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Verrill Dana, LLP

Verrill Dana, LLP is one of New England's preeminent regional law firms. With offices in Portland and Augusta, ME; Boston, MA; Westport, CT; Providence, RI; and Washington D.C. Verrill Dana provides sophisticated legal representation to businesses and individuals in the traditional areas of litigation, real estate, business law, labor and employment law, employee benefits, environmental law, intellectual property and estate planning.  The Firm also has industry-focused specialties including higher education, health care and health technology, energy, and timberlands. 

Disclaimer:  The content presented in this blog is for general information only, is not intended to constitute legal advice and cannot be relied upon by any person as legal advice. While we welcome you to contact our blog authors at hrlawupdate@verrilldana.com, the submission of a comment or question does not create an attorney-client relationship between the Firm and you. 

Entries in Affordable Care Act (8)

Friday
Feb122016

Dave and Busted? - Are You Cutting Hours to Avoid the ACA Employer Mandate?

Since its passing in 2010 the clarion call of Obamacare opponents was that the employer mandate would incentivize employers to cut hours so as to reduce the number of “full time” employees for whom they would be required to provide health insurance. In 2015 (the first year of the employer mandate), one employer was accused of doing that, in a very public and vocal way. In a complaint filed in the Southern District of New York, Maria De Lourdes Parra Marin sued her employer, Dave & Buster’s, Inc. when it cut 10-25 of her hours per week. According to the Complaint, Marin’s employer proclaimed that compliance with the ACA would require it to cut hours to reduce the number of full time employees from 100 to 40 for the purpose of avoiding two million dollars in additional health insurance costs. Sure enough, Plaintiff alleges, after the employer mandate took effect, her hours were cut, she lost full time status, and her insurance was cancelled.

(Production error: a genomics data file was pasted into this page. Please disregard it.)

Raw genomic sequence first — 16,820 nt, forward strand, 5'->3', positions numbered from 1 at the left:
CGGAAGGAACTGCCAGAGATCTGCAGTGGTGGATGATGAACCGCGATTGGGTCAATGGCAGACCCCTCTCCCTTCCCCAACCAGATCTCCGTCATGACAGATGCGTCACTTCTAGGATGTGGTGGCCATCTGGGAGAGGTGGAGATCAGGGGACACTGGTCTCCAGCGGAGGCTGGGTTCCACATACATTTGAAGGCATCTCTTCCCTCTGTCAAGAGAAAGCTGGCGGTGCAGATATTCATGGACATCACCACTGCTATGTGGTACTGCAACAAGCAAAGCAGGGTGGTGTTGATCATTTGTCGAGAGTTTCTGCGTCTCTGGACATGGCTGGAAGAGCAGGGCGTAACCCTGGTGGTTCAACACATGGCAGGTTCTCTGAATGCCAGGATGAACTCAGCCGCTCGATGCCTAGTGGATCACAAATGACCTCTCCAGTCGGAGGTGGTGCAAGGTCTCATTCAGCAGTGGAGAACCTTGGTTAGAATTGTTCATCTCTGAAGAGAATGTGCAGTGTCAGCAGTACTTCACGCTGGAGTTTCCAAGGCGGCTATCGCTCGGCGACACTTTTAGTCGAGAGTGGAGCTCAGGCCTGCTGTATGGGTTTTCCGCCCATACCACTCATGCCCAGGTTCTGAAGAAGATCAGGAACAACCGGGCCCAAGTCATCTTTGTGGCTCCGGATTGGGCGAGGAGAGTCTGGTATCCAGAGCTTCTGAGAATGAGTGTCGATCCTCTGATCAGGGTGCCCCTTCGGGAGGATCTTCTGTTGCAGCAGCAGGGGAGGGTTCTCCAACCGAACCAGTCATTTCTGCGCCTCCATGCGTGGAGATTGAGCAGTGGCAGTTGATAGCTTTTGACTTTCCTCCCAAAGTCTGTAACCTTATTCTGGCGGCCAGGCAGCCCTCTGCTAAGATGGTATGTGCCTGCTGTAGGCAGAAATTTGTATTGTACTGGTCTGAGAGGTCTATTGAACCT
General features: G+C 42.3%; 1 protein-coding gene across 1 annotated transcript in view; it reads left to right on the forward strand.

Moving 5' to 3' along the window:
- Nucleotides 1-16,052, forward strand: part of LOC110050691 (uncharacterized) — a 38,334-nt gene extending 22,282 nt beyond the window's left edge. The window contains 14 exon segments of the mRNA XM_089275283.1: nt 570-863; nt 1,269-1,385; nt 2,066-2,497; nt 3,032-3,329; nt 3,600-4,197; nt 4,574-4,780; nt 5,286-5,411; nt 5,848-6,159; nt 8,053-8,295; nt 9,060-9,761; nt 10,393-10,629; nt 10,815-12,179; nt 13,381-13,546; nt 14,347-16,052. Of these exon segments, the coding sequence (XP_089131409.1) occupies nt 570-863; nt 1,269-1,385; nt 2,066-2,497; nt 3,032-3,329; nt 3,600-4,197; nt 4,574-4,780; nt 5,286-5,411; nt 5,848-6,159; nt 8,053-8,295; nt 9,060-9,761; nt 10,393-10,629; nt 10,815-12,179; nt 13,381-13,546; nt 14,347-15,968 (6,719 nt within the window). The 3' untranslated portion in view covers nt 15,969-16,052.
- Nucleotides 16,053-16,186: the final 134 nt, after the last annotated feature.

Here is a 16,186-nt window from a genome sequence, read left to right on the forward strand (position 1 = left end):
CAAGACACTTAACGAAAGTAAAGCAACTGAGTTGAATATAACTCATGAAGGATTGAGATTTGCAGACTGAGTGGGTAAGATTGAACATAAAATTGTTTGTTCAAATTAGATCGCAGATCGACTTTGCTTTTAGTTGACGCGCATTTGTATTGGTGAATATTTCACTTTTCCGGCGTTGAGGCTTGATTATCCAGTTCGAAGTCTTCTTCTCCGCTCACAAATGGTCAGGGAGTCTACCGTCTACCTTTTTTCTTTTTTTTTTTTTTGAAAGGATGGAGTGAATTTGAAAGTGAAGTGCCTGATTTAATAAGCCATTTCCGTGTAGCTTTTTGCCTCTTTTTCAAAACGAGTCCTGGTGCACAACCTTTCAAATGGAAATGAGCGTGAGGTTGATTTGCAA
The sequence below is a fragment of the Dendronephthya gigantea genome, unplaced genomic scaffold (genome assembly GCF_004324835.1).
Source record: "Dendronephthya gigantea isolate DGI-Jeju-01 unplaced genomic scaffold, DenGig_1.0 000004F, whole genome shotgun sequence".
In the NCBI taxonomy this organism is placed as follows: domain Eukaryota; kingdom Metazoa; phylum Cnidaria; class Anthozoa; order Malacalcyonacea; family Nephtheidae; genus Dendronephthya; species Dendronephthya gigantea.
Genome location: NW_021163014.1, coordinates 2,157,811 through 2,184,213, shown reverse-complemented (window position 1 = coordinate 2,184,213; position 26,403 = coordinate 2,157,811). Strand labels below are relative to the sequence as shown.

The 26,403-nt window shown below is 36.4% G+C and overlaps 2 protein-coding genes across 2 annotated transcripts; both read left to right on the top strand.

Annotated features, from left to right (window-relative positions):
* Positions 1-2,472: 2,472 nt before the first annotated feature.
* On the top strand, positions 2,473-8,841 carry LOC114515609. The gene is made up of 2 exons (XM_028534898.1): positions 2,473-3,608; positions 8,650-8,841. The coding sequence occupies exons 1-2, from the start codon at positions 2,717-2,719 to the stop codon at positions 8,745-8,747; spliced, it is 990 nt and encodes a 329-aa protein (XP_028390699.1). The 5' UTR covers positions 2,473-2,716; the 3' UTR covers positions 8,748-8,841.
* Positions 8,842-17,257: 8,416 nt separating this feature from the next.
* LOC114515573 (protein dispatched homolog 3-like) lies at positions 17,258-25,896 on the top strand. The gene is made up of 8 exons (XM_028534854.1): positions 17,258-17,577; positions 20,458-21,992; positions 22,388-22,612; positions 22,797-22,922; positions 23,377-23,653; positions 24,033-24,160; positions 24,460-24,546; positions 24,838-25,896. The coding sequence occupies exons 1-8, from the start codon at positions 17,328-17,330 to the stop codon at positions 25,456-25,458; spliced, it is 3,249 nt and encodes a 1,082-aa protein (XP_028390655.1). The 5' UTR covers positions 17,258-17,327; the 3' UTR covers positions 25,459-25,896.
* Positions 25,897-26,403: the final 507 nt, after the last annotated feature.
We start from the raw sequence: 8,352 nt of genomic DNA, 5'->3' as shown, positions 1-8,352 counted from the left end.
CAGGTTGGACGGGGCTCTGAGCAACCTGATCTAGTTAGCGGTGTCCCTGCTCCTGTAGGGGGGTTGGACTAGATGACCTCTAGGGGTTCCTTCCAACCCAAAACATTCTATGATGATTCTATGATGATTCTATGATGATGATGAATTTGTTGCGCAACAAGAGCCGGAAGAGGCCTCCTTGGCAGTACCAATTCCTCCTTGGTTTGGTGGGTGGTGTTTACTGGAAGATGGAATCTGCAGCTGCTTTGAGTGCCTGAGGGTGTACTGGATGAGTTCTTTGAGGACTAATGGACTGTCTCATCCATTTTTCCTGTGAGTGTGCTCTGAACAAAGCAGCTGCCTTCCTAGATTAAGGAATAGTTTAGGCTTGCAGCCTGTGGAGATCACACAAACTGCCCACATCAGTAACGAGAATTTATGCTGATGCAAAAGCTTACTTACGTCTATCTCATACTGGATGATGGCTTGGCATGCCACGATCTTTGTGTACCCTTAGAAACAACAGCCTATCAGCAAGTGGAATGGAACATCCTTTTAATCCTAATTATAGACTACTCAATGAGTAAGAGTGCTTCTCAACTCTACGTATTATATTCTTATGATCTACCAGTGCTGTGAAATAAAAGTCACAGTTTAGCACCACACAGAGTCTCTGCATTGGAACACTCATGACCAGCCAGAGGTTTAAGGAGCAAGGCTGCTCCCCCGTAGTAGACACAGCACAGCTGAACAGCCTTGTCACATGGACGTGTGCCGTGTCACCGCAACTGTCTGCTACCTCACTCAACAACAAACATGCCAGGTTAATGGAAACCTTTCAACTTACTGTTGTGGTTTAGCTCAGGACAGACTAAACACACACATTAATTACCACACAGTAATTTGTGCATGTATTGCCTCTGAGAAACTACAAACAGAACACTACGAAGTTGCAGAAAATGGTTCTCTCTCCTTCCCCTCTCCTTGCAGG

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Wednesday
May132015

It’s All Fun and Games Until Someone Files a Class Action

Last week a class action was filed against restaurant chain Dave & Buster’s Inc. accusing the restaurant of decreasing employee hours to avoid providing health insurance under the Affordable Care Act. The action has been filed in the U.S. District Court for the Southern District of New York under Section 510 of the Employee Retirement Income Security Act. While academically discussed by many after the passage of the Affordable Care Act as a potential claim against employers who were decreasing hours to avoid the mandate, the lawsuit is the first to test the theory.

Section 510 provides, “[i]t shall be unlawful for any person to . . . discriminate against a participant or beneficiary . . . for the purpose of interfering with the attainment of any right to which such participant may become entitled under the provisions of an employee benefit plan.” The lawsuit includes a proposed class of approximately 10,000 employees who were moved to part-time status in 2013, decreasing hours from 30 per week to approximately 17—thus eliminating their health insurance coverage and avoiding the ACA’s employer mandate. We will keep readers abreast as this case develops.